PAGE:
This time next week, many travelers who use the region’s freeways may be facing another significant “back-to-school” jump in congestion-related travel delays, following two months — July and August — that usually bring a temporary reduction in traffic back-ups in the Washington region.
Last year, the average daily delay per traveler on most of the major limited-access highways in the region dropped 18% at the beginning of summer — between June and July — from 25.1 minutes to 20.6 minutes, according to detailed traffic information collected by the Transportation Planning Board.
Average daily delay per traveler remained lower, around 20.4 minutes, in August, but jumped back up 26% in September to 25.8 minutes.
Travel delays, as measured by the TPB, can result from a variety of factors, including heavy traffic volume, traffic incidents (like accidents and stalled vehicles), construction, or adverse weather conditions.
The TPB measures delay by comparing actual travel times of vehicles on the region’s freeways to the travel times that would be expected under free-flow conditions. The actual travel times are calculated using GPS-based speed information gathered by a private company from travelers who have agreed to share the information from their smartphones or in-vehicle navigation devices.
One common explanation for the “back-to-school” jump in delay between August and September is that the overall amount of driving is down during the summer months because more people are on vacation. When summer comes to a close and schools are back in session, the logic goes, the amount of freeway driving goes back up.
But the detailed information on travel delay, which the TPB started collecting in 2008, shows that the September jump in delay is caused not by changes in the overall amount of driving, but by changes in what times of day people travel, especially during the morning commute.
The 26% increase in average daily delay per traveler that occurred between August and September of last year happened at the same time that total driving — measured in vehicle-miles traveled, or VMT — increased by less than 1%.
In the previous two years, travel delay increased — by 9% in 2009, and by 14% in 2010 — while average daily VMT actually dropped by 2.5% from August to September in both years.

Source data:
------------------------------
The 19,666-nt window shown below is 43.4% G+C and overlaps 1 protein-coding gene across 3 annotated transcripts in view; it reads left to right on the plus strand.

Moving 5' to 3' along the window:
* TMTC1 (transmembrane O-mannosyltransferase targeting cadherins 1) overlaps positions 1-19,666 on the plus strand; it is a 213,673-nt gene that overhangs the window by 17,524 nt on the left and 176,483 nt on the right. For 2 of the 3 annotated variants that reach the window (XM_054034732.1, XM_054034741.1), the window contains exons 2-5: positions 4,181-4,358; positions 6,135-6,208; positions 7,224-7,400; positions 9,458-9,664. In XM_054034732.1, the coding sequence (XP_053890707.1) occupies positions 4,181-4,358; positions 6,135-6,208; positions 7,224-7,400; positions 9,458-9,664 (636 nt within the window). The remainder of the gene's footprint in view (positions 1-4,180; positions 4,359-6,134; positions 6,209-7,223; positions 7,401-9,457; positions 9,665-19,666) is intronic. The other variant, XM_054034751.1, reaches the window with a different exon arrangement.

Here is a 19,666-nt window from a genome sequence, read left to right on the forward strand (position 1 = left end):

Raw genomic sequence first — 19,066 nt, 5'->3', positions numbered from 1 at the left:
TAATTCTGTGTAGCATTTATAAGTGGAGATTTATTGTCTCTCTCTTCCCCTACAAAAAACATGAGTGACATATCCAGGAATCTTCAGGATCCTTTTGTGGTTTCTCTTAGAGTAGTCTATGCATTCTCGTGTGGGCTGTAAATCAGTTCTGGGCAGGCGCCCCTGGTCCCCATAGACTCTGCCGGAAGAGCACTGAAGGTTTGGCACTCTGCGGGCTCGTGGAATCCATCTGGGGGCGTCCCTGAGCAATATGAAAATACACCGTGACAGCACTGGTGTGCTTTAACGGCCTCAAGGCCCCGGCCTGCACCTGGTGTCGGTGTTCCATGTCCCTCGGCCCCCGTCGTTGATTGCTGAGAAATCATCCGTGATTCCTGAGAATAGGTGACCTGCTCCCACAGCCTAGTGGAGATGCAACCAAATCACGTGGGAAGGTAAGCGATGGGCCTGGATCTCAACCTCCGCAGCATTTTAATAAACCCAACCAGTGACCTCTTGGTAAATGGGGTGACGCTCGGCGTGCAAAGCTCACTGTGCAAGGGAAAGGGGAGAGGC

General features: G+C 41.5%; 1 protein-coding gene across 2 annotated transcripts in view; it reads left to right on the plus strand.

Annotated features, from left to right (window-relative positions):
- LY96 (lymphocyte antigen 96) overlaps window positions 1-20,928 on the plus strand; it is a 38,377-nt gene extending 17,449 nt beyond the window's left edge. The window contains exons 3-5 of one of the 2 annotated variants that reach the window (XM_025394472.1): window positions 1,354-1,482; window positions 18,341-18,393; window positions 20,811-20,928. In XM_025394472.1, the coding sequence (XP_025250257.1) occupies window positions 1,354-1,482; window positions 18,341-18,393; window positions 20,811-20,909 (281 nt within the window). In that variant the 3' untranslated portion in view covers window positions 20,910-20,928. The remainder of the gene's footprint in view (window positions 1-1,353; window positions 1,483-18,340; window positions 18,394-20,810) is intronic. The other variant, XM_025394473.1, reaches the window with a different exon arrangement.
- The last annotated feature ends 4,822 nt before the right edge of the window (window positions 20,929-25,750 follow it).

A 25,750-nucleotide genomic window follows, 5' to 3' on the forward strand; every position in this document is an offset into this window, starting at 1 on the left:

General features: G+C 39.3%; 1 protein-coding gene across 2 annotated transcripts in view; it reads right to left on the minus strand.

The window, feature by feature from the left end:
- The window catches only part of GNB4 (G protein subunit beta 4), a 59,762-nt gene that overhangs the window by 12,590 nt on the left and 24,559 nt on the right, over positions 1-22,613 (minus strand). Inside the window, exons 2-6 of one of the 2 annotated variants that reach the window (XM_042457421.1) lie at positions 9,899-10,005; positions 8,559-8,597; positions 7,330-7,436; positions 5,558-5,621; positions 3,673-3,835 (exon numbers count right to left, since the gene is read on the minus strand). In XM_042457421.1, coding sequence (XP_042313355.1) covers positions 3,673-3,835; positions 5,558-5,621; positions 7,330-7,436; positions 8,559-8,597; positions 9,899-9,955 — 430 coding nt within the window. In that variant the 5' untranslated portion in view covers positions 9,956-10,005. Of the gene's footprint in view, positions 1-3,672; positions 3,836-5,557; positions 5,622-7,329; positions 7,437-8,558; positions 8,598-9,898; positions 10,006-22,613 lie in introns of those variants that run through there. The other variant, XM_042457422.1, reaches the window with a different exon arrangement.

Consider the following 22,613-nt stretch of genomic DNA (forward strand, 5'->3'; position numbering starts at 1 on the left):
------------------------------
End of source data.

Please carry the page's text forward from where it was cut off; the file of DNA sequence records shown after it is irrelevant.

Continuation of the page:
By looking at how travel delay varies over a 24-hour period representing a typical day in August and a typical day in September, traffic engineers and transportation planners can see shifts in travel patterns that contribute to the September jump in delay.
During the most congested part of the morning peak period on a typical weekday in August 2011, actual travel times were found to average 36% longer than the amount of time it should take to travel the same distance under free-flowing traffic conditions. In September, that number jumped to 60%.
Another change came in the duration of the morning peak period, which started earlier and ended later in September than in August.
Together, these shifts show that in September more people were using the region’s freeways at the same times during the morning peak period than were in August, leading to more congestion and greater delay lasting for a longer period of time. Increases in afternoon travel times also occurred, but to a lesser degree.
Numerous factors could be responsible for the sharp increase in morning travel delays. With schools back in session, parents who must ferry or send their children off to school again at the same time each morning are probably less free to choose earlier or later times to travel to work.
The arrival of September also means that people who enjoy the warmer, longer days of summer by making trips to outdoor sporting or recreational events, barbeques, or to museums, for example — trips which contribute to total VMT but typically occur mid-day or during extended daylight hours, outside of normal peak commute times — are less likely to do so.
Other factors like the return of Congress and its staff and the seasonal rhythms of work schedules also lead to more drivers trying to hit the road at around the same time each morning in September as compared to August, contributing further to the jump in overall delay.
The relatively new, more detailed traffic information being collected by the TPB allows traffic engineers and transportation planners to develop a better understanding of complex travel patterns in the Washington region. When it comes to the “back-to-school” jump in travel delay that has occurred in Semptember of each of the last three years, the detailed traffic information shows the collective impact that changes in the time of day that people choose to travel have on freeway congestion and travel delay.
The TPB Weekly Report is a regular feature on The Yardstick and is designed to provide brief, timely summaries of recent research, analysis, outreach, and planning by the National Capital Region Transportation Planning Board (TPB). Follow the TPB on Facebook and Twitter.